This Megan’s Law thing. It fucks you up! Out in California they firebombed this guy’s car, torched the poor bastard, burnt him to death. In Connecticut they got this other guy, about twenty-five of them, beat the shit out of him, somebody they thought did stuff but it was a case of mistaken identity, they fucked up, they got the wrong guy. It’d be funny if it wasn’t so fucking scary. What people are capable of.

Knott, though, is no innocent, and is still struggling with some highly illicit urges: “I want to fuck something silly. I want to fuck something till it screams,” the man admits at the end of one passage. But then (as Albert meantime plots to put a “stop” to this “running sore”) Knott begins his next section of the narrative by amending: “I want to fuck something till it screams but I won’t. Not in the immediate future anyway. That I’m pretty sure of. I think I maybe can actually do this thing. Maybe. Maybe it’s the meds or maybe it’s just being free now not in Rahway anymore and not obsessing all the time.” Knott thinks he stands a chance of assuming a normal life, not realizing that Albert is about to mete out a violent death.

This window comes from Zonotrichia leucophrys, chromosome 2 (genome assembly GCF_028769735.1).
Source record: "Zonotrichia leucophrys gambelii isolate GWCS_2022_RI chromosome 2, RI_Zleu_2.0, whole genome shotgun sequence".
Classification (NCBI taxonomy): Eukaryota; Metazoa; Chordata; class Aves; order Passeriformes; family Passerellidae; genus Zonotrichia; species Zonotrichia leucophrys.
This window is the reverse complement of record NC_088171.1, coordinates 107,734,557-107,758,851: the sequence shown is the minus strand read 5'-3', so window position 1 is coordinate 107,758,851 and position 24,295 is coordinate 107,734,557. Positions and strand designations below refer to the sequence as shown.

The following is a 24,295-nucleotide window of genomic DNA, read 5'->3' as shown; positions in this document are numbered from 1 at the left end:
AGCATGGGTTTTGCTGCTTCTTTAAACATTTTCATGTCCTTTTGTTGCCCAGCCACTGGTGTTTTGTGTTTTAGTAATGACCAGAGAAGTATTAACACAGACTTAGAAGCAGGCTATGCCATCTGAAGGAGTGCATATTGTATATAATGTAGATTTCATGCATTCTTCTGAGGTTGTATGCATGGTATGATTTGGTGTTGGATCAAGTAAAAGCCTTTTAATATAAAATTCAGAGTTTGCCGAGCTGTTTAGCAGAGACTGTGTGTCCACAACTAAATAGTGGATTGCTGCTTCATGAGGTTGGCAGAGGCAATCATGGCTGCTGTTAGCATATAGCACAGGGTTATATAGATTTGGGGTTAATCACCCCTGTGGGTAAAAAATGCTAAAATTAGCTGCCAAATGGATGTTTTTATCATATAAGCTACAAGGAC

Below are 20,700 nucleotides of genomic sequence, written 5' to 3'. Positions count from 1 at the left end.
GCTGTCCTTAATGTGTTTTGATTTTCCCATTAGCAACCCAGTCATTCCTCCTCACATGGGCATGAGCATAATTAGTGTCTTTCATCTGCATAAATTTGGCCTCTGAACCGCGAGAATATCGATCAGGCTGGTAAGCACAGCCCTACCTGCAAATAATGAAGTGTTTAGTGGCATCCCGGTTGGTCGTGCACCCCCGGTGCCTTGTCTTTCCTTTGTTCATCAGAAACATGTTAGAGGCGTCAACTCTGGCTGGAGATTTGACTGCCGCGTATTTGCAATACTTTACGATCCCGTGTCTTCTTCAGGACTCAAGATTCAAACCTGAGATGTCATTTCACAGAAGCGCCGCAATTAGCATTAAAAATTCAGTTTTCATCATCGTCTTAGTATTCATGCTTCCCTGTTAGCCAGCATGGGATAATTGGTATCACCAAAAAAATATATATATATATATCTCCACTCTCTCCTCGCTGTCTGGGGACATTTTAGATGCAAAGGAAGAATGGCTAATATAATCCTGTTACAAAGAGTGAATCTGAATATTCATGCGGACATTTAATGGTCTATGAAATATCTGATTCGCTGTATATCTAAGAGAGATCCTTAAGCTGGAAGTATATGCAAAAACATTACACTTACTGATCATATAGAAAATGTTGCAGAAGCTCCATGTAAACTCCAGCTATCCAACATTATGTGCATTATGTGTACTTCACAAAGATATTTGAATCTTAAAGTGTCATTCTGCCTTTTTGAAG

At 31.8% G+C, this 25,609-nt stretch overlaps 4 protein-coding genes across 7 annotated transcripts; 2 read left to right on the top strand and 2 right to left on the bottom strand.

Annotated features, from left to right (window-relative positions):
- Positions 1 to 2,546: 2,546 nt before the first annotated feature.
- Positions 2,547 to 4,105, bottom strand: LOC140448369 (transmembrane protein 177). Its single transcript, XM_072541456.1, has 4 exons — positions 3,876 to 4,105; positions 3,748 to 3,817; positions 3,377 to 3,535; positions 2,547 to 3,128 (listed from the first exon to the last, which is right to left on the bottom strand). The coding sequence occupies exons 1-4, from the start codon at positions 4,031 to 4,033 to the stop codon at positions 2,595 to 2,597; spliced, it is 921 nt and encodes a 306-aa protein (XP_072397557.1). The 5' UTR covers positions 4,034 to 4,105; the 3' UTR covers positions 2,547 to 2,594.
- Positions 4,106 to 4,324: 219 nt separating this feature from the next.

Albert steals a jeep, dons a ski mask, then runs over Knott twice as the man crosses his own front lawn en route to his driveway. When Albert backs up the vehicle a second time, he remorselessly observes “that my left front tire had rolled over his neck, that the Wagoneer’s weight had pretty much disconnected his head from his body and had flattened his neck like roadkill which in fact was exactly what the little fucker was now.” The threat-eliminating father enjoys “a busy and productive day at work,” but his daughter Michele is shaken up that night after learning of Knott’s murder. “So I did what I usually do,” Albert admits:

I took her to bed.

I comforted her.

What would you do?